DENVER, Colo. – When you walk into the Brown Palace Hotel in Downtown Denver you’re met with a violinist serenading guests enjoying high tea. But when you continue up to the ballroom immediately before the 2012 Women’s Final Four is set to begin, you’re met with posters, rally towels, pom pons and “S” hats with the signature Tree.
And a tape station.
What? Oh, yes. The Stanford Cardinal send off party had Nerd City Kid glasses that were snapped up quickly and almost like a badge of honor. But if you missed out, you could tape up your own pair of glasses to represent the team. Kate Starbird, the 1997 Naismith player of the year and woman who held the Stanford scoring record for a decade, sported two pieces of tape wrapped around her spectacles. Nerd City had legitimately descended on Denver.
The video was fun. The Ogwumike sisters are revered for the work they do on the basketball court. But it’s not just Nneka and Chiney. As a unit, this team – despite all the immense talent that has come before them – ranks by many fans as their favorite Stanford team ever.
Heck, Nneka Ogwumike agrees with all of these people that have been watching her work the last four years in a Stanford uniform. This team is a team that is worth it. It’s worth the joy, and in cases like Sunday night’s 59-47 loss to Baylor, the pain.
“Obviously no one feels good after a loss, especially if it’s in the Final Four,” Ogwumike smiled and said after playing her last collegiate game. “But I just kind of look back and reflect on what it took for us to get here, and I would have rather gone down with my team than up with any other team.”
The feelings are mutual.
This comes from fans that travel far and wide, year after year, to see their team compete in Final Fours. This comes from fans that do that same travel on years that Stanford isn’t even in the Final Four because that’s just what they do. This comes from fans who are invested in this year’s team more than any other because of their heart and not necessarily their head.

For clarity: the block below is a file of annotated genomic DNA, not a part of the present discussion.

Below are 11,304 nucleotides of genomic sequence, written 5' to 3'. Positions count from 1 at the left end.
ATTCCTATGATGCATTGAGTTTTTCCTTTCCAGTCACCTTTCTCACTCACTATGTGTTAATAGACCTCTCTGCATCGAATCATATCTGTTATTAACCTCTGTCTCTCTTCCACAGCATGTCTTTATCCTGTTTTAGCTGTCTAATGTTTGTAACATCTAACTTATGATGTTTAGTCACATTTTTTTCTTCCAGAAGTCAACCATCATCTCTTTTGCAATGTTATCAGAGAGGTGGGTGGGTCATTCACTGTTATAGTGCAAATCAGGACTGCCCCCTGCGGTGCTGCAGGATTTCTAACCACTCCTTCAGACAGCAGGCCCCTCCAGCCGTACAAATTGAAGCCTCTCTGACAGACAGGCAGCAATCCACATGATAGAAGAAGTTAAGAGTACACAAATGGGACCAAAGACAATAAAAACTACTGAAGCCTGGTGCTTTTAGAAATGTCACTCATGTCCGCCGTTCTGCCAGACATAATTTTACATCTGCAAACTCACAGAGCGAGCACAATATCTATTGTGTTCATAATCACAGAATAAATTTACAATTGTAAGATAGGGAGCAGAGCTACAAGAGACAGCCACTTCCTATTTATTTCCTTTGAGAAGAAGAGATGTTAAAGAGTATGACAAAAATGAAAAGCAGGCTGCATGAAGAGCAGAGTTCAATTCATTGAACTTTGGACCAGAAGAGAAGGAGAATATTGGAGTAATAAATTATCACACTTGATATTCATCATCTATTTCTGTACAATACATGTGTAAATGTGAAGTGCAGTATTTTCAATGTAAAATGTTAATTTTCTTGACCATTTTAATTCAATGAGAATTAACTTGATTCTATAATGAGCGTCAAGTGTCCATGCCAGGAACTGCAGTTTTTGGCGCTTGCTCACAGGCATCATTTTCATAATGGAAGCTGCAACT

Their heads might rationalize that the talent level on some of those previous teams was higher or more refined. Or that the results of getting to a championship game rather than just making the Final Four trip might take some weight over losing out in the semis on the scale of ‘best’ team. But on the scale of ‘favorite’ team, this group seems to take the cake.
The Cardinal has been to five straight Fours. In those seasons, players like Candice Wiggins, Jayne Appel and Kayla Peterson have led the charge to the championship games in 2008 and 2010. Stanford’s 11 times in the Final Four is the third-most in the country, behind Connecticut and Tennessee. But the powerhouse program that Tara VanDerveer has cultivated includes two titles in 1990 and 1992. But since then, the kid sister tag has been placed upon Stanford when it comes to the Big Dance.
The spell has been cast over real-life Hogwarts as people run around with their glasses taped. This personal and deep feeling of love for a specific team, irregardless of final outcomes, future potential, or the joy of winning is something I don’t equate with the West Coast. But I do equate it with this team.
It might be the personable and accessible ease by which the fans can connect to the players in this digital age. It might be the dynamic sister act that got the team this far this year that has reeled them into investing even moreso than usual.
The pre-Final Four conversation of why this high level of investment in college sports teams in California is lacking turned all but moot as the post-Final Four conversation began to be told. There was pride and respect in the program that seems to be firmly entrenched on bridesmaid row, rather than getting their own chance to shine in the spotlight. There was appreciation and admiration for the women on the roster, top to bottom, despite the loss that left people saying ‘what if’. There was even talk of whether or not to plan for next year’s Final Four location of New Orleans. That high level of investment and attachment was ever present.
In the waning minutes of April Fool’s, sat a restaurant of people at the Mellow Mushroom wearing red, and praising the greatness of this group above the rest. They would rather do as Nneka said – go down with this team, than go up with any other.
Nneka also said she’ll be watching the national championship game, interested in the outcome. I’m not sure how particularly interested the Stanford fans will be, but I know they’ll be at the Pepsi Center wearing their red in proud support of their team – disappointed that their journey with the team they love so much has ended, but appreciative for the ride through the season that got them here.